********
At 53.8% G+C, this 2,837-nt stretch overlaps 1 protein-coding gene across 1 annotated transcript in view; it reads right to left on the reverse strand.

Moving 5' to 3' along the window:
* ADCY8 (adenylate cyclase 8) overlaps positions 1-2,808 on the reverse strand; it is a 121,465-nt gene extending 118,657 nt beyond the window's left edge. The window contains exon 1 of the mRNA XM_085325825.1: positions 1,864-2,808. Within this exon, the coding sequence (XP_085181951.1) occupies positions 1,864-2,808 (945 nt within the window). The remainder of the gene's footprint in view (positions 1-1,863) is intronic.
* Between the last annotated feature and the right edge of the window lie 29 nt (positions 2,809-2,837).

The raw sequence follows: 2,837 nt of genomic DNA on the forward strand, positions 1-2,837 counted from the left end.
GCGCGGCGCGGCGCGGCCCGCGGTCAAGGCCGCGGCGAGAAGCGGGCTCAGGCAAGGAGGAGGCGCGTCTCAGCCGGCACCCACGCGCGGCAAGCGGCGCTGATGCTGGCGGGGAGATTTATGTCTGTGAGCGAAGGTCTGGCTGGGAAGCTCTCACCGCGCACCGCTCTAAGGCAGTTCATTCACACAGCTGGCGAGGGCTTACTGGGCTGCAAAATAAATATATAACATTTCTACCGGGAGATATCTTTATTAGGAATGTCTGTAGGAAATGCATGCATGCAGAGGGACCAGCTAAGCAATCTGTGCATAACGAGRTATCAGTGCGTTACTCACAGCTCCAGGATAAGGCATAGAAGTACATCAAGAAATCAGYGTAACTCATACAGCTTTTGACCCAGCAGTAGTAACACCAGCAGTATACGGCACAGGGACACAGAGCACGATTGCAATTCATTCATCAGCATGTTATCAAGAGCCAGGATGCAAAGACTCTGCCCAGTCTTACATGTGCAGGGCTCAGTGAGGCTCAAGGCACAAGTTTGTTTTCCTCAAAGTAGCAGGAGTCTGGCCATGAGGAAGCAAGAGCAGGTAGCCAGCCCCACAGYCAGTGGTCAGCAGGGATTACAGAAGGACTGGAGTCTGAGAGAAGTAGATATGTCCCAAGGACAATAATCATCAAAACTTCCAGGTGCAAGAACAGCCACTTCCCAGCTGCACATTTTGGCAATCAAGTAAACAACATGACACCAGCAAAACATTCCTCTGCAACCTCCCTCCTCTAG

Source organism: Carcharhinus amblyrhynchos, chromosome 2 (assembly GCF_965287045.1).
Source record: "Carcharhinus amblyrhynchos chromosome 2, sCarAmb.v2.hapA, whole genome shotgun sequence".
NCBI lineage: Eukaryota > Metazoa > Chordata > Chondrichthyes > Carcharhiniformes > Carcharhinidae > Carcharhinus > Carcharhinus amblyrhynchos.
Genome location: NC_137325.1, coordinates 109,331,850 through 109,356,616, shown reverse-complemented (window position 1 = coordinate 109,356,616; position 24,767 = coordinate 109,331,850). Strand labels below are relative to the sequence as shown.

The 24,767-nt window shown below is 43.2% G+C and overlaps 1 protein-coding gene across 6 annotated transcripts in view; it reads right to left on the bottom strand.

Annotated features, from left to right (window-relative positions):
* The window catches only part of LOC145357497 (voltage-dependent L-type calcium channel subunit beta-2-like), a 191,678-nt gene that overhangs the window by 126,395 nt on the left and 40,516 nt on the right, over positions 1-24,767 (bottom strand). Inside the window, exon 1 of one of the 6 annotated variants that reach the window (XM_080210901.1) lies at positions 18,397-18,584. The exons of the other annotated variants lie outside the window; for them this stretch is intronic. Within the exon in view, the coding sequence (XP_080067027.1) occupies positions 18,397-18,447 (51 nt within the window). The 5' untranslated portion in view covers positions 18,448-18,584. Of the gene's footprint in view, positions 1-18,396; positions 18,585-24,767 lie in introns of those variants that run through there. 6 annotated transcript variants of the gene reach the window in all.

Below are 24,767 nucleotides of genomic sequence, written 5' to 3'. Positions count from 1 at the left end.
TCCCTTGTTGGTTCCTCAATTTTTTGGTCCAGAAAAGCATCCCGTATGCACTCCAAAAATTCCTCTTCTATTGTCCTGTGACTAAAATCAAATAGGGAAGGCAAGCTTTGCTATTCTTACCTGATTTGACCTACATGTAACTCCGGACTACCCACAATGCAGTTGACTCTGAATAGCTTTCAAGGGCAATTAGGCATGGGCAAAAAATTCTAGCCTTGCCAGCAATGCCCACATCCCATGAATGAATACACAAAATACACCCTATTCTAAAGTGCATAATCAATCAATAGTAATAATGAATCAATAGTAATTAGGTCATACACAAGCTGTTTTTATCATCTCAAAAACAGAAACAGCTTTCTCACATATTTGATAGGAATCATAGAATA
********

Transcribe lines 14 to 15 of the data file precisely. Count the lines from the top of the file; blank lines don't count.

Below are 24,767 nucleotides of genomic sequence, written 5' to 3'. Positions count from 1 at the left end.
TCCCTTGTTGGTTCCTCAATTTTTTGGTCCAGAAAAGCATCCCGTATGCACTCCAAAAATTCCTCTTCTATTGTCCTGTGACTAAAATCAAATAGGGAAGGCAAGCTTTGCTATTCTTACCTGATTTGACCTACATGTAACTCCGGACTACCCACAATGCAGTTGACTCTGAATAGCTTTCAAGGGCAATTAGGCATGGGCAAAAAATTCTAGCCTTGCCAGCAATGCCCACATCCCATGAATGAATACACAAAATACACCCTATTCTAAAGTGCATAATCAATCAATAGTAATAATGAATCAATAGTAATTAGGTCATACACAAGCTGTTTTTATCATCTCAAAAACAGAAACAGCTTTCTCACATATTTGATAGGAATCATAGAATA